LinkedIn isn't just a place for personal promotion and career networking — businesses can do a lot on the professional network. In Dan Sherman's Maximum Success With LinkedIn, that point is stressed heavily.
LinkedIn looks a lot like Facebook, but with a targeted audience that companies can take advantage of. The best part: many of the solutions for increasing the presence of your business on LinkedIn are free and easy to use.
And many of them you are probably already doing in other social media, just not on LinkedIn
1. Get your company on LinkedIn.
It sounds obvious, but many businesses have yet to sign up for an account. Sherman recommends filling out all of the tabs offered. This includes a proper logo, a link to a Twitter feed, a brief overview of company milestones, and more.
2. Show off what you do.
LinkedIn allows companies to display up to three products or services in the form of 640 x 220 pixel images. This gives visitors an easy visual representation of what your company does. Everybody loves pictures.
3. Get recommendations from users.
When you set up your company's page, LinkedIn will give you the option to get recommendations, by default. You should not only do this, but get as many as you can. Sherman recommends—much like anything on LinkedIn—that you rewrite and customize the default recommendation request message. This is likely to increase the response to your recommendation requests.
4. Give others an inside look at your company through visuals.
Sherman recommends buying a Flipcam for YouTube testimonials—but that might be not even be necessary. Short videos can be recorded and easily uploaded with most smartphones, allowing for you to quickly give glimpses into your company. Everyone loves office tours.
5. Use status updates like Facebook.
LinkedIn's status updates allow others to like and comment on status updates on company pages — much like Facebook. Sherman says LinkedIn's own data suggest half of its users are following companies, so there's plenty of room for more connections and fans between your company and LinkedIn users.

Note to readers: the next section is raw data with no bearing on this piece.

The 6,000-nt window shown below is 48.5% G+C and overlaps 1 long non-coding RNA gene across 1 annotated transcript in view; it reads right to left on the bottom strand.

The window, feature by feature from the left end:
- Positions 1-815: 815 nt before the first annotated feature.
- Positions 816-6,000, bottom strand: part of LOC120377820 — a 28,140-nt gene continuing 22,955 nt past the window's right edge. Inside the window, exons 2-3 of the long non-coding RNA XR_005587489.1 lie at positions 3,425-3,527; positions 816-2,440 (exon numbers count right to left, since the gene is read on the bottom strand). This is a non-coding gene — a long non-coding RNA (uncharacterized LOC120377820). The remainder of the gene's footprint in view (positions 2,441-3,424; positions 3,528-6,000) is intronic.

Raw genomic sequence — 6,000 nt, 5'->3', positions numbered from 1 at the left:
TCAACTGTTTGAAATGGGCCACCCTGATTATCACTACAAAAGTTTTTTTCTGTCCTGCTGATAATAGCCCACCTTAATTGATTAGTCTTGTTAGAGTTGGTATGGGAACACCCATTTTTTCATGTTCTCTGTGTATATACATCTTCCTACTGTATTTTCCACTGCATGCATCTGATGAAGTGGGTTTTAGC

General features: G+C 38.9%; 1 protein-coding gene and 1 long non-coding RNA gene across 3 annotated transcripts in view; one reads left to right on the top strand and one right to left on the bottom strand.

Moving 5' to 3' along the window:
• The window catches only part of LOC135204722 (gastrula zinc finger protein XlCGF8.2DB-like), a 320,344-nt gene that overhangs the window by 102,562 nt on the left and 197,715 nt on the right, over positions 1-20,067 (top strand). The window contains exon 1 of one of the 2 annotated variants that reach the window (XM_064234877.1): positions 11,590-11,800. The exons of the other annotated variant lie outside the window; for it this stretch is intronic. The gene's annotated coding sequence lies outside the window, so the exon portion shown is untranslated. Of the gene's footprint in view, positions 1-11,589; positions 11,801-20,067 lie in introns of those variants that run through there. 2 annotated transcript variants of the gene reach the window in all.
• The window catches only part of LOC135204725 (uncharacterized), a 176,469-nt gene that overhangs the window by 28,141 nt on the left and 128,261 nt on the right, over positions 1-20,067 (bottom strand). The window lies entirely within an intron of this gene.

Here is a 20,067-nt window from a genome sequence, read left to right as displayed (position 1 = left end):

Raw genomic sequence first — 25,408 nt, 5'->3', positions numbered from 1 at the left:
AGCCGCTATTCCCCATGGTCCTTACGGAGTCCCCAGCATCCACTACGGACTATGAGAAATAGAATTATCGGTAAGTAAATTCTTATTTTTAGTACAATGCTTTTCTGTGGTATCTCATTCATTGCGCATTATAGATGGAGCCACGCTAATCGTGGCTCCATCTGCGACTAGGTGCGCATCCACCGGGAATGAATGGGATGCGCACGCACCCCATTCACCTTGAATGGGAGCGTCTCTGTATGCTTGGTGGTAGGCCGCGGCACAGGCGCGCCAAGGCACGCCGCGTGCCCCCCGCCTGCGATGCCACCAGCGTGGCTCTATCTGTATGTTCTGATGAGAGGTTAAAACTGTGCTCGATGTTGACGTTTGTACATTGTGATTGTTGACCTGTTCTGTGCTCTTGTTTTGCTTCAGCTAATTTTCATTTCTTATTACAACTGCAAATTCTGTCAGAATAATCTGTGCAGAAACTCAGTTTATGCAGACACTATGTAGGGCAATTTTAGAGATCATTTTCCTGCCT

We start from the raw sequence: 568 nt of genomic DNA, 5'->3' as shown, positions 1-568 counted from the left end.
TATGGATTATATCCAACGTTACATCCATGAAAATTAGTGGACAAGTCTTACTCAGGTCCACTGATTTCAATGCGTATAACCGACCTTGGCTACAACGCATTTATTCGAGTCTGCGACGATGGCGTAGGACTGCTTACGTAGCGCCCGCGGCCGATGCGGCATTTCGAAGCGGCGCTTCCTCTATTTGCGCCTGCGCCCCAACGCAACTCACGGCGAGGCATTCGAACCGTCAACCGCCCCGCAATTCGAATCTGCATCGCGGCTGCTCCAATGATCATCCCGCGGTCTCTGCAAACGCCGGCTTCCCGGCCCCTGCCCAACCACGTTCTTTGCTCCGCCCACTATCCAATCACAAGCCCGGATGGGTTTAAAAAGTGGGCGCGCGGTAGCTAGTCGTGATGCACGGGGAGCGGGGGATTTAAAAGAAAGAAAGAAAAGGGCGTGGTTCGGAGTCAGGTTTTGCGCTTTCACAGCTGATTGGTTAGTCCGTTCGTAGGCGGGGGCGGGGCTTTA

Sherman uses HubSpot as a prime example of how you can turn LinkedIn status updates into traffic and ultimately sales.
6. Connect with companies you are interested in.
Follow companies, interact with the employees, and most importantly, learn. LinkedIn allows you to see part of another company without ever getting up from your desk. Whether it's B2B sales or a new job vacancy, study the company you are trying to interact with on LinkedIn. Furthermore, interact with its employees, who you can also see on LinkedIn.
7. Use LinkedIn Events to promote your offline meetings, launch parties and conferences.
Create an event page, fill out all the information you can, and invite others to attend. Remember, when someone accepts an invitation to attend, it will show up on their LinkedIn profile, extending the reach of the event.
8. Remember to use LinkedIn's features before the event.
Introduce yourself to others before the event. Sherman recommends sending a personal message to those you've not connected with before. In addition, take time to learn who will be at the event—this way you can maximize your time better. If you are feeling really ambitious, invite them into your network before the event; if not—add them after the event.